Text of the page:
Fifty Favourite Horror Films

I more or less do this every year. Not too many new additions, but I love every one of these, so that’s something. Suggestions for future Octobers are always welcome!

1. Suspiria
2. The Birds
3. Twin Peaks: Fire Walk with me
4. Possession
5. Black Christmas
6. The Exorcist
7. The Texas Chainsaw Massacre
8. The Shining

9. Ginger Snaps

10. Don’t Look Now
11. What Have they Done to Solange?
12. The Legend of Hell House
13. The Curse of the Cat People
14. Nosferatu (1979)
15. Trouble Every Day
16. Rosemary’s Baby
17. Sombre
18. Frailty
19. The Bride of Frankenstein
20. The Silence of the Lambs
21. Psycho
22. Evil Dead II
23. Eyes without a Face
24. Let the Right One In
25. Dr. Jekyll and Mr. Hyde (1931)
26. Dead Ringers
27. Dawn of the Dead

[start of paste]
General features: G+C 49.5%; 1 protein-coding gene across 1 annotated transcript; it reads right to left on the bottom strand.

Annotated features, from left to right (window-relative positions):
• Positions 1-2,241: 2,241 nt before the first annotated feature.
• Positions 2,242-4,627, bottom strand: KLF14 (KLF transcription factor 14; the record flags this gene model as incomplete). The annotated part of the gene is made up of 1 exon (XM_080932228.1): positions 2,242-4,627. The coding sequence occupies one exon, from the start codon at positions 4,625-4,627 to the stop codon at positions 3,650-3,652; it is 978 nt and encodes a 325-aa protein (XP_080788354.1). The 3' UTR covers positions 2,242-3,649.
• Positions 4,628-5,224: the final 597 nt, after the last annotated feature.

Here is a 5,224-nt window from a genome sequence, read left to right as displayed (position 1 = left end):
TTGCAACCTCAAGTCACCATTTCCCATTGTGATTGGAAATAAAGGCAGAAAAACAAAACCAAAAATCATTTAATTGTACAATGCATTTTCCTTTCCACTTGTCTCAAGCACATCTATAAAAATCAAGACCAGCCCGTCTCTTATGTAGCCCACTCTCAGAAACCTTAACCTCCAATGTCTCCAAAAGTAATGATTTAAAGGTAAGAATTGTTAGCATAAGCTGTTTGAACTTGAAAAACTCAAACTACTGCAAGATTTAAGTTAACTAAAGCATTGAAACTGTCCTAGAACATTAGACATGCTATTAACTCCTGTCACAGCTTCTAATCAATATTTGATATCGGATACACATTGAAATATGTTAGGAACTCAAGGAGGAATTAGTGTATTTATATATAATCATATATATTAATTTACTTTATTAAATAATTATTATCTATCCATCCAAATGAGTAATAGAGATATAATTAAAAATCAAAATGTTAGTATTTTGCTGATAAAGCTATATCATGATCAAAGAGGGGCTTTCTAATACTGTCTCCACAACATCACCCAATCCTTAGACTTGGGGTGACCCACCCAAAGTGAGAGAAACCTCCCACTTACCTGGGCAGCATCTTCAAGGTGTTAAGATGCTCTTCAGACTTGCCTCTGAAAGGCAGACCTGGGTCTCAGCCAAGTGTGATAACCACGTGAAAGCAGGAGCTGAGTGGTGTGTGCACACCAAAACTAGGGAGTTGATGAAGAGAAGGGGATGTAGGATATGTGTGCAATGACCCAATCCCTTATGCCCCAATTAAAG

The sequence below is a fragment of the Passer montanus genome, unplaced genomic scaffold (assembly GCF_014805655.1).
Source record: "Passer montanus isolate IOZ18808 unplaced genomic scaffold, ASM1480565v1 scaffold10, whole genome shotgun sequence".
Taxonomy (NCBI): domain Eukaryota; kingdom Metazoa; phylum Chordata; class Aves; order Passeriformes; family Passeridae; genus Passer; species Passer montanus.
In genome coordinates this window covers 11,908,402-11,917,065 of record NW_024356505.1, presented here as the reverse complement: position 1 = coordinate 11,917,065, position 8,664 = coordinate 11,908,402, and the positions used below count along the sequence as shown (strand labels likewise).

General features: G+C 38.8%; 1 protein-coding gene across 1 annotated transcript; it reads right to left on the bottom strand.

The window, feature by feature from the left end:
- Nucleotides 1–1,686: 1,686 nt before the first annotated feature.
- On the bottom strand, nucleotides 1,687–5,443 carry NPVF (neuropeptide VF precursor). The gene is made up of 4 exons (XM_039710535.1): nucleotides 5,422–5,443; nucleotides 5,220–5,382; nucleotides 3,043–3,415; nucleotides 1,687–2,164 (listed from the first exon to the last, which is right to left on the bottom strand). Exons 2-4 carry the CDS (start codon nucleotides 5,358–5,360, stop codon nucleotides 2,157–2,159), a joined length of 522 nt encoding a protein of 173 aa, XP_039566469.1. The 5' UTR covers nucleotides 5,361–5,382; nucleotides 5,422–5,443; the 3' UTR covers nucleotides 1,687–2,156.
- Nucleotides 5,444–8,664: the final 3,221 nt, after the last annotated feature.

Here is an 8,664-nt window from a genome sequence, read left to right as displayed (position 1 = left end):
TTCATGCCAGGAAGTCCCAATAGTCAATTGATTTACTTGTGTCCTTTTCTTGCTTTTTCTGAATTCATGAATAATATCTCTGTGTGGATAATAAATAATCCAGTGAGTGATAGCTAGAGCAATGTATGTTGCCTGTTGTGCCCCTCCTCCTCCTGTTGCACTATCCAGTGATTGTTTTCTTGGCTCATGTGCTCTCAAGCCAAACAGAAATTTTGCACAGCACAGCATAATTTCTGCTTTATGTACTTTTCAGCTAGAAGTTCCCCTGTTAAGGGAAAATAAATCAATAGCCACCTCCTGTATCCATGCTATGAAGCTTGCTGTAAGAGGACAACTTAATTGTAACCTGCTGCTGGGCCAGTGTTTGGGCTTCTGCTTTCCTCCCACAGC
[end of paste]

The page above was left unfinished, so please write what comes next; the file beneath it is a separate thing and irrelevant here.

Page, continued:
28. Carrie
29. The Devils
30. American Psycho
31. All the Boys Love Mandy Lane
32. Phenomena
33. House of Usher
34. Ravenous
35. Perfect Blue
36. Kill, Baby, Kill
37. The Loved Ones
38. The Innocents
39. Les Diaboliques
40. Cat People
41. The Vanishing
42. Opera
43. The Masque of the Red Death
44. Let Me In
45. The Devil
46. Isle of the Dead
47. Alien
48. The Seventh Victim
49. The Body Snatcher
50. Audition

Fantasia 2010: I Spit on your Grave (Monroe, 2010)

What is it about being in the country that makes a city girl feel as though she is being watched? Steven R. Monroe’s remake of the controversial cult classic, I Spit on your Grave, at the very least upholds the “integrity” of the original film. The film holds no punches and is as shocking and disturbing as advertised. It makes the recent remake of Last House on the Left look like a pre-school Disney sing-a-long tape. I Spit on your Grave will get under your skin, even if you don’t want it to.